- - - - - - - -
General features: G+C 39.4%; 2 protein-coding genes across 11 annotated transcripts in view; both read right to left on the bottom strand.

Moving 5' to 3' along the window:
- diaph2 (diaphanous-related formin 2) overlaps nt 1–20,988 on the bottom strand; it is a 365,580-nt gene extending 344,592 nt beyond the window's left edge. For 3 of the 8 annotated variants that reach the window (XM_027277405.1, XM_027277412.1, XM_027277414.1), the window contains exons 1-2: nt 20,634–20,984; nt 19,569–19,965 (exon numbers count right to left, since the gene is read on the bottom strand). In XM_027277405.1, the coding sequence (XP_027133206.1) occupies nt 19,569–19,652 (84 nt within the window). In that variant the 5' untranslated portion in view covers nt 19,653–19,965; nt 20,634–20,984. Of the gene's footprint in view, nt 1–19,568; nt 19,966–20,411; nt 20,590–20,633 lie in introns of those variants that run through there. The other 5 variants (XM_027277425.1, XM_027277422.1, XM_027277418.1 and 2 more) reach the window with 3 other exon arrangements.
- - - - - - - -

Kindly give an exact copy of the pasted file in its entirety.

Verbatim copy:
General features: G+C 39.4%; 2 protein-coding genes across 11 annotated transcripts in view; both read right to left on the bottom strand.

Moving 5' to 3' along the window:
- diaph2 (diaphanous-related formin 2) overlaps nt 1–20,988 on the bottom strand; it is a 365,580-nt gene extending 344,592 nt beyond the window's left edge. For 3 of the 8 annotated variants that reach the window (XM_027277405.1, XM_027277412.1, XM_027277414.1), the window contains exons 1-2: nt 20,634–20,984; nt 19,569–19,965 (exon numbers count right to left, since the gene is read on the bottom strand). In XM_027277405.1, the coding sequence (XP_027133206.1) occupies nt 19,569–19,652 (84 nt within the window). In that variant the 5' untranslated portion in view covers nt 19,653–19,965; nt 20,634–20,984. Of the gene's footprint in view, nt 1–19,568; nt 19,966–20,411; nt 20,590–20,633 lie in introns of those variants that run through there. The other 5 variants (XM_027277425.1, XM_027277422.1, XM_027277418.1 and 2 more) reach the window with 3 other exon arrangements.